An Eye on Wildlife

Wildlife Conservation Society Menu
The Cheetah’s Speed Limit

October 8, 2020

The Cheetah’s Speed Limit

- as seen by -

Luke Hunter Luke Hunter

A young cheetah gazes at a speed sign in South Africa’s Phinda Private Game Reserve. As an adult, his top speed will easily double the nearly 25 mph (40 km/h) limit meant for local traffic. By some accounts, it will come close to trebling it – 68 to 74.5 mph (110 to 120 km/h) is often cited as the cheetah’s top speed.

In fact, we still don’t know precisely the maximum speed the cheetah can reach. When I took this photo in 1993, the most accurate recording was one made in 1965. A tame female in Kenya had been trained to run a 200m straight course behind a Land Rover (with a piece of meat on the back as an inducement). She was timed with a handheld stopwatch over three, flat-out attempts, with a half-hour rest in between. The average of her three sprints – 63.7 mph (102.5 km/h) – is, even today, the highest recorded speed attained by a land mammal.

Since then, modern technology has refined the estimate and it is surprisingly consistent. In 2015, a cheetah from the Cincinnati Zoo named Sarah reached 61 mph/h (98.2 km) over 100m. Wild cheetahs in Botswana fitted with GPS collars containing highly sensitive motion sensors never exceeded 58 mph (93 km/h). And interestingly, most hunts were much slower, with an average top speed of 33 mph (53.7 km/h). The Botswana cheetahs lived in wooded savanna habitat where they hunted mainly impalas and warthogs; thick vegetation meant they weren’t able (and didn’t need to) reach the top speed possible for the species.

For me, that is still an open question. Seeing a cheetah at full sprint on the open grasslands of East Africa is so spectacular, so utterly breathtaking, that it is not hard to imagine it exceeds 68 mph (110 km/h). I think that, one day, a clever researcher with persistence and the right tech will reveal what the magnificent cheetah is actually capable of.

, South Africa Map It


Leave a Comment


Leave a Reply

Your email address will not be published. Required fields are marked *

P Miller
November 7, 2020 at 9:52 am

Utterly fascinating! My dream trip has always been Africa. God willing❣️

November 7, 2020 at 11:10 am

Not to be disputatious, but why is measuring the fastest speed attainable by a cheetah of importance? It is fast enough for them to catch their prey, so it’s fast enough for them. Is there a class of zoological trivia?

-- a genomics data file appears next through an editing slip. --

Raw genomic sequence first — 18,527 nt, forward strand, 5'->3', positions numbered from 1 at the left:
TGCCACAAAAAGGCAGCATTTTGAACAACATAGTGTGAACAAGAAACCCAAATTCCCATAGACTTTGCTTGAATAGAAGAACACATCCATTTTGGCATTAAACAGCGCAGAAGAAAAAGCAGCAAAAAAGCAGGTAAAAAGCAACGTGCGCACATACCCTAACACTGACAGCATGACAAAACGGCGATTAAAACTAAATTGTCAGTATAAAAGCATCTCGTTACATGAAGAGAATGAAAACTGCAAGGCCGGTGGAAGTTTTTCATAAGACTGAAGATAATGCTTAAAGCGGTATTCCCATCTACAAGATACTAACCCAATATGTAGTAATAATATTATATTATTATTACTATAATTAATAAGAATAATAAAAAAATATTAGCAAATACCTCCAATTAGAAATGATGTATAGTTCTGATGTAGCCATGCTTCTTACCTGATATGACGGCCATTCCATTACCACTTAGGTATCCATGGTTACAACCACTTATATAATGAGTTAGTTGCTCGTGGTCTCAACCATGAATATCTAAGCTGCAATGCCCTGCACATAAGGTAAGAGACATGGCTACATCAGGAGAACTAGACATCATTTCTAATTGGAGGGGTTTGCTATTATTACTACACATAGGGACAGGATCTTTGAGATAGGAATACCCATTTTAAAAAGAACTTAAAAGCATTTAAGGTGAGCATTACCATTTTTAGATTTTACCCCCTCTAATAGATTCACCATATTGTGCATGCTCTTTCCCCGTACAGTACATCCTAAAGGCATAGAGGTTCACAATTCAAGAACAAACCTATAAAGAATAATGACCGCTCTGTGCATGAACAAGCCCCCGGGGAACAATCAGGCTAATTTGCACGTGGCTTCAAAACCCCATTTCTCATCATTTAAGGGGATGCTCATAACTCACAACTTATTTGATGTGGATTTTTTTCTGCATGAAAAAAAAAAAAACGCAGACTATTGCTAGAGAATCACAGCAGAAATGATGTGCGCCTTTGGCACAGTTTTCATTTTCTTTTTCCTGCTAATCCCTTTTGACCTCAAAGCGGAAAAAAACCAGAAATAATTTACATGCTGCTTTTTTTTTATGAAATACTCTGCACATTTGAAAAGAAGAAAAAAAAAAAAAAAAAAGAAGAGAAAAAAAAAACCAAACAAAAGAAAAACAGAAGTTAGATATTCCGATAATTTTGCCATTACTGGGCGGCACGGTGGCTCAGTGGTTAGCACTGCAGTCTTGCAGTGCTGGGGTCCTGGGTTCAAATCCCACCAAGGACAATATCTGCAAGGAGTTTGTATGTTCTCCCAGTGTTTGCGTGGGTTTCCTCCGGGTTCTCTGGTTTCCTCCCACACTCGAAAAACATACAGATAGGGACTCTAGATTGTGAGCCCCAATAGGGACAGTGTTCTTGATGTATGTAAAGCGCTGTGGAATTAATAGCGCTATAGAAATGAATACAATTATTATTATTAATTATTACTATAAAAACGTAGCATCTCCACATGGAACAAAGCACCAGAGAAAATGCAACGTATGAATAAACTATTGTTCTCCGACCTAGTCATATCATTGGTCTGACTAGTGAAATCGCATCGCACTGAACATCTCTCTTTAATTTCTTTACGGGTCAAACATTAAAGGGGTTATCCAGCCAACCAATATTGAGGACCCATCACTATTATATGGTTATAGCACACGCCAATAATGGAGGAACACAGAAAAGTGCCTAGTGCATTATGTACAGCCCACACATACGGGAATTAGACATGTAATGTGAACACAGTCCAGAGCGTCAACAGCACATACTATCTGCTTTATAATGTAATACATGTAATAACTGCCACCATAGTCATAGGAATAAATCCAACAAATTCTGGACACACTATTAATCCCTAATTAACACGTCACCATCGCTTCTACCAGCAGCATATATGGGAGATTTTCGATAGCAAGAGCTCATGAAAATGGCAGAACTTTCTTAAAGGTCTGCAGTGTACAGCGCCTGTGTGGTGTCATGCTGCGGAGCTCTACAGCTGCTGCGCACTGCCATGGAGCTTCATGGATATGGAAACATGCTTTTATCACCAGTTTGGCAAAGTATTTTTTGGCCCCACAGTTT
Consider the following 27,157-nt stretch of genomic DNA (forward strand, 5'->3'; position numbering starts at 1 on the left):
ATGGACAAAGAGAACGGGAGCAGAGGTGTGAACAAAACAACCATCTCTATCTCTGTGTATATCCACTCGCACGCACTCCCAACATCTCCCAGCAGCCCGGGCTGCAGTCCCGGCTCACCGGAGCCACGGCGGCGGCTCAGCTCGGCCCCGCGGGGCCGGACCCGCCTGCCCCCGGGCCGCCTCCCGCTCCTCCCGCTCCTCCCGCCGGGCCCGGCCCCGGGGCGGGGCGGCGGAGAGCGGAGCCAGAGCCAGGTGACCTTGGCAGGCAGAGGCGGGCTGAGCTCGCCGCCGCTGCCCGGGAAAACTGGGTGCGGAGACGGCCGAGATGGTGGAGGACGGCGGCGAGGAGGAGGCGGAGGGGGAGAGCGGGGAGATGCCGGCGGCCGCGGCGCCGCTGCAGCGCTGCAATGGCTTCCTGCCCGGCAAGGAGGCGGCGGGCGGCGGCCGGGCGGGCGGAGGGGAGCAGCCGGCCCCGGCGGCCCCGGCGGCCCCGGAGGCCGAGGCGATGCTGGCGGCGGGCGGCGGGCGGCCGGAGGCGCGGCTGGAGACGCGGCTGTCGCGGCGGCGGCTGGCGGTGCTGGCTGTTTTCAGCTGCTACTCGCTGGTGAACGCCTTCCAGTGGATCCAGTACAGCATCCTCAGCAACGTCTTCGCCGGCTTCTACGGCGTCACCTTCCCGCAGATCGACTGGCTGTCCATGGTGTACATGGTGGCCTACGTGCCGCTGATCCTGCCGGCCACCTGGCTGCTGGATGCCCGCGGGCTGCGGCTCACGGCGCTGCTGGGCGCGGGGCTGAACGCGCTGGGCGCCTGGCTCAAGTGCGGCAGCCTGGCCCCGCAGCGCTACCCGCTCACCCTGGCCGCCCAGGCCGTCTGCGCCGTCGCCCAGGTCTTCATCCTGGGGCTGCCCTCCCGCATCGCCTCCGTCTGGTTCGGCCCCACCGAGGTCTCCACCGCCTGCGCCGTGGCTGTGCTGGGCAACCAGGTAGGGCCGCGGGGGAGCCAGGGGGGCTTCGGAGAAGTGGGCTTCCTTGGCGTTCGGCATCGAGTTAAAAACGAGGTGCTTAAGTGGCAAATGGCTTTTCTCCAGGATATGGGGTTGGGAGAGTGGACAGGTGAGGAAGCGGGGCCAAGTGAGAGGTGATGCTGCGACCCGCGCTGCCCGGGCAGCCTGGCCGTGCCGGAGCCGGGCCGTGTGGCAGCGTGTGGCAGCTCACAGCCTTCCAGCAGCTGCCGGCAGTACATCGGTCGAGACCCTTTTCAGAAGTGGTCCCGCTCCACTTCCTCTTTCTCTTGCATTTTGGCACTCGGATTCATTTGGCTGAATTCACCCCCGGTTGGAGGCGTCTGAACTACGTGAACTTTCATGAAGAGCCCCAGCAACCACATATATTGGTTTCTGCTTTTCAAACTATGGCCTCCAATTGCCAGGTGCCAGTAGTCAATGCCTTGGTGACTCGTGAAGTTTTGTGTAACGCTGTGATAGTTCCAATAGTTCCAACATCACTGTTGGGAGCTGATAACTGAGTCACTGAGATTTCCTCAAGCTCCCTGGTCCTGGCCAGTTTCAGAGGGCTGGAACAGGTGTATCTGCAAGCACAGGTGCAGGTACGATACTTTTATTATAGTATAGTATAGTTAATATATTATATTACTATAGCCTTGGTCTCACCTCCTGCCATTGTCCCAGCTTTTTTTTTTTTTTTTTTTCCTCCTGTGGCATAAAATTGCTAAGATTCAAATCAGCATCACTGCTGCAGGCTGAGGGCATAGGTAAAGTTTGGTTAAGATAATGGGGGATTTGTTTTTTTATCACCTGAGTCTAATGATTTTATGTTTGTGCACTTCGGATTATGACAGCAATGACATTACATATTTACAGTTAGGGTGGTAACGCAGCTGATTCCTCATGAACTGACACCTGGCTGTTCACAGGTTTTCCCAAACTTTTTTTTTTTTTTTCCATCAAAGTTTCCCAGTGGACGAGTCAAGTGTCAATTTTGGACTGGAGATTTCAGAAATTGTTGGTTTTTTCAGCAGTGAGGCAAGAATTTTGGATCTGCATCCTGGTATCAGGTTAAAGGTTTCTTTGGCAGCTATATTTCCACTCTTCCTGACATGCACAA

November 7, 2020 at 2:43 pm

    Bill, how about for science? It’s got nothing to do with trivia unless you’re one of those who swill on beers in a bar somewhere.

    Vinod Kumar damodar
    November 8, 2020 at 10:02 pm

    Every study is having its importance for the person studying it

Luther N Mason
November 7, 2020 at 12:18 pm

I love to preserve every animal on the planet to learn their origin, lifespan, their needs, how they came-to-be and mainly their impact on life if it weren’t for them. Then, I look at the destruction of cases reach near extinction of animals I never thought existed? In short, “Man” leaves his careless irreversible blue-print everywhere he has been, and mostly for profit and Not science. Yes, animal fascinated me, I wish I could hear what they’re saying at times. Crazy Huh?

Keith Bates
November 7, 2020 at 12:38 pm

Great story. Seen a lot of Cheetahs throughout Kenya and Tanzania. Love’m. Great cats. Got a beautiful large wood carving of one on my bookcase.

November 7, 2020 at 4:02 pm

Luv celebrating the magnificence of every creature..wow!!!

T Tetzlaff
November 7, 2020 at 4:22 pm

A great reminder of the science already done and what still remains on even the most common of questions.

Eva Dyan, M.A.
November 7, 2020 at 5:28 pm

More is understood about these cats than ever before because more humans care about their survival. Humans have in history destroyed their lives by killing them for their skins…With hope, this will be eliminated in the minds of our species for the future. “Because one is not in our image, does not give us the right to cause them suffering and take their lives”, E. Dyan

andrea alampi
November 8, 2020 at 5:36 pm

Always enjoy seeing the cheetah at the Bronx Zoo

Gaye A Thompson
November 9, 2020 at 1:49 pm

I LOVE all big cats, they fascinate me! The Cheetah is amazing!

Natalia K.
November 14, 2020 at 9:24 pm

The movement of all animals is fascinatingly wonderful,whether it be the cheetah’s speed, a sloths slow motion to ants scurry or sealife. The world is definitely a more magnificant place with them.

Ben Grounds
April 29, 2021 at 11:18 am

Great article

  • Pingback: A Very Serious Book Review: The Heroic Adventures of Kid Ki’ro | Science-Based Medicine

  • Ajay patel
    February 20, 2023 at 10:24 am

    The best way possible that you could send me some pictures of the inside